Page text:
Blue or Red? That is The Question.
Streamsong, as you probably know by now, is a new golf resort in Polk County, Florida, which officially opened on Saturday, Jan. 26. I recently played the Blue, built by Tom Doak, and the Red, built by Bill Coore and Ben Crenshaw. (Easy way to keep them straight: Blue is a Doak and both have four letters.)
Based on a small sample set—one round on each—I prefer the Red.
Both courses are par 72, with four par 5s and four par 3s. From the green tees—the tips—the Blue is listed at 7,176 yards; the Red at 7,148 yards. I played both from the black tees: Blue is 6,698 yards; Red is 6,584 yards.
The Blue was much more open off the tee, but the extreme greens were running fast, pins were cut into the peaks and valleys, and after the third three-putt, the second four-putt, and my playing partner’s five-putt at the 188-yard seventh, the Blue had a few of us seeing red.
Which brings me to the Red. It was slightly tighter off the tee, but also more visually interesting from the tee box and less undulating on the putting surfaces than the Blue. I was 10-shots better on the Red than Blue, and I remember more holes on the Red, which tends to be the case when you’re playing better and swinging less. Some of my favorite holes...
Streamsong Red’s 391-yard third:
Streamsong Red’s 344-yard fifth:
There aren’t enough short par 3s in modern golf, which is why I especially appreciated the Red’s 119-yard eighth:
The signature hole at the Blue, maybe the most memorable par 6 on property, is the 188-yard seventh:
Blue’s 293-yard 13th is well protected by this greenside dungeon of a bunker.
Blue’s finish, if into the wind, can be aggressively difficult: a 215-yard 16th, a 573-yard 17th and the 453-yard 18th:
First round at either course is $175 and replay rate is $90. It’s hard to imagine you’d go there and not play both, and harder to imagine how two minimalist architects on the same chunk of purified sand would be able to build two distinctly different 18s, but they did. Benefitting from being new and my respect for both design firms, both are included in My Top 40 Public Courses in the U.S.
Tom Doak said it himself, an 8 handicap or less will probably prefer the Red; 10 or above will probably prefer the Blue. (I’m an 8.) Much like Bandon Dunes, this feels like a destination for the most avid of amateurs. Both courses are walker friendly and they’ve attracted and imported caddies from iconic clubs around the country. Ladies might also prefer the Red. From the forward tees, it plays 5,184 yards. The Blue is 5,531 yards.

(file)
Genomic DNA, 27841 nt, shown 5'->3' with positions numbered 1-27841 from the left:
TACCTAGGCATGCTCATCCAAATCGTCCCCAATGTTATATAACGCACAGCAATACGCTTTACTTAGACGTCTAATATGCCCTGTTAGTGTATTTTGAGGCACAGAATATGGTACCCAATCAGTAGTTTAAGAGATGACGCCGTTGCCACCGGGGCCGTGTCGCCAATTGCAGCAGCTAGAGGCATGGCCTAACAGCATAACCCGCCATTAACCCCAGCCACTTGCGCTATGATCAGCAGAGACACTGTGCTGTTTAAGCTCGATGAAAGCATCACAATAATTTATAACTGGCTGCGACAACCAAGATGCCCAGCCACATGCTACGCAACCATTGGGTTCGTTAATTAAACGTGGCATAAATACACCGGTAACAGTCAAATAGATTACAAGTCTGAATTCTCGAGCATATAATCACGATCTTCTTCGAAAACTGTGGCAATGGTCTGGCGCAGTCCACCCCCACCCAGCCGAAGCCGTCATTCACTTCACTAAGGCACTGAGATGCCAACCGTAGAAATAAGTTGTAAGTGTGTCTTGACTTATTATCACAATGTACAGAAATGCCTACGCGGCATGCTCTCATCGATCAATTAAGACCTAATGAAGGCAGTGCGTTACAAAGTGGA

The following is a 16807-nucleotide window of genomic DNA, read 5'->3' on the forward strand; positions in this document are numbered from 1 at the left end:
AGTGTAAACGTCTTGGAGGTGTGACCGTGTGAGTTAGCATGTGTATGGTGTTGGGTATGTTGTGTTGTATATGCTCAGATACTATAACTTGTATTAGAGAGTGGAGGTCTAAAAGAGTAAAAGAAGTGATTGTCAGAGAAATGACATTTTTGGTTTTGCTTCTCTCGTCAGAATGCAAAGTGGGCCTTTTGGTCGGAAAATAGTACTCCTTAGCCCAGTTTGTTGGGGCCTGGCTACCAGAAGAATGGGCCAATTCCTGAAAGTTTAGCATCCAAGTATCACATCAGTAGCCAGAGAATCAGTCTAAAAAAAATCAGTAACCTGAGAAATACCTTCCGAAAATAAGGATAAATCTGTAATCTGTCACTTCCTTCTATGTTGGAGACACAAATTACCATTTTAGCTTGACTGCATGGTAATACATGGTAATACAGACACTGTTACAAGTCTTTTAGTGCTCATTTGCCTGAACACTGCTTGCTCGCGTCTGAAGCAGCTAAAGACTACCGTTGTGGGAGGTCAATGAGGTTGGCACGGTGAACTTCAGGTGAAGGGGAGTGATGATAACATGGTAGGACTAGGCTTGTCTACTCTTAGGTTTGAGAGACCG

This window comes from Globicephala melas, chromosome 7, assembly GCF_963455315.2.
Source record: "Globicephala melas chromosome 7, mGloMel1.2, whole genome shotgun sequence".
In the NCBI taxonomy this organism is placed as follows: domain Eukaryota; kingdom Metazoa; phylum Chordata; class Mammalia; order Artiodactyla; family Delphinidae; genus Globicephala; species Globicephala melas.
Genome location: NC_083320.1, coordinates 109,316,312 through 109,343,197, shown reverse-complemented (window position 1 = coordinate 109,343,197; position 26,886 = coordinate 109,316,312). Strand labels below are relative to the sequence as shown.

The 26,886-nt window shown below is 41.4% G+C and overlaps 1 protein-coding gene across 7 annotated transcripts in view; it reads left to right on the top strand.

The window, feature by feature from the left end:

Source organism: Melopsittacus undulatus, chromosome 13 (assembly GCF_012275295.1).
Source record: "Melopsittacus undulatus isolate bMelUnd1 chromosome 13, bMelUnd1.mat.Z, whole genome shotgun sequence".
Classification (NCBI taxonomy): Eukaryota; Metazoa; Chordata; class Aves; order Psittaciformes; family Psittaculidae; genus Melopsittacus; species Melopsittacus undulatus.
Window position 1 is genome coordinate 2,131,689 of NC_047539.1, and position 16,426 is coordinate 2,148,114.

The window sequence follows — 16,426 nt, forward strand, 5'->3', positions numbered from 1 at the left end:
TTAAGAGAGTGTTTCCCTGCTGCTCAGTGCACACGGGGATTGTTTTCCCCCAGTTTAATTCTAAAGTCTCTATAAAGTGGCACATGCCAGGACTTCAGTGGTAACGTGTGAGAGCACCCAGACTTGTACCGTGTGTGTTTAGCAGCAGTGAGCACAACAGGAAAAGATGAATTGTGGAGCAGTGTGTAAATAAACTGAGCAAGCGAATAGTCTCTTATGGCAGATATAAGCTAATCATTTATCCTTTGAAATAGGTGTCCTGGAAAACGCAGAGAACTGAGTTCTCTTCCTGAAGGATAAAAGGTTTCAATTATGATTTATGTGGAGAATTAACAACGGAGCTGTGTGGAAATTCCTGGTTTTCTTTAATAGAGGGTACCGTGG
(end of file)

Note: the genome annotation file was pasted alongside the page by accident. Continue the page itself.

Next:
The clubhouse, restaurant, bar and 12-room lodge with 16 beds is also open for business (rooms are $360 per night).
I stayed at the Terrace Hotel in Lakeland ($129 per night), which is 35 minutes from Streamsong. (I recommend Linksters if you’re looking for a local dive bar in the neighborhood). The 215-room hotel at Streamsong, which will include some spa amenities and fishing, opens in November.
As my group was teeing off on the Red’s 271-yard ninth, Tom Doak walked up. He wanted to speak to Rich Mack, executive vice president of Mosaic, which owns Streamsong. Mack was one of my playing partners and although Doak admitted a face-to-face of this nature was unlike him, he wanted to encourage ownership and management to keep the green speeds fair. The success of the Blue might depend on it.
As we got to the ninth green, Doak spoke up again. “This is my favorite hole on property.” He marveled at the contours cultivated by his counterparts and celebrated the short par 4.
I wasn’t only impressed with Doak’s candor. The overall quality of the dueling courses, and their proximity to my new home in Orlando, is good news for me and for golf in general. Amongst the masses back at the clubhouse, they seemed split down the middle. Half preferred Red; half preferred Blue. And that might be the best news yet.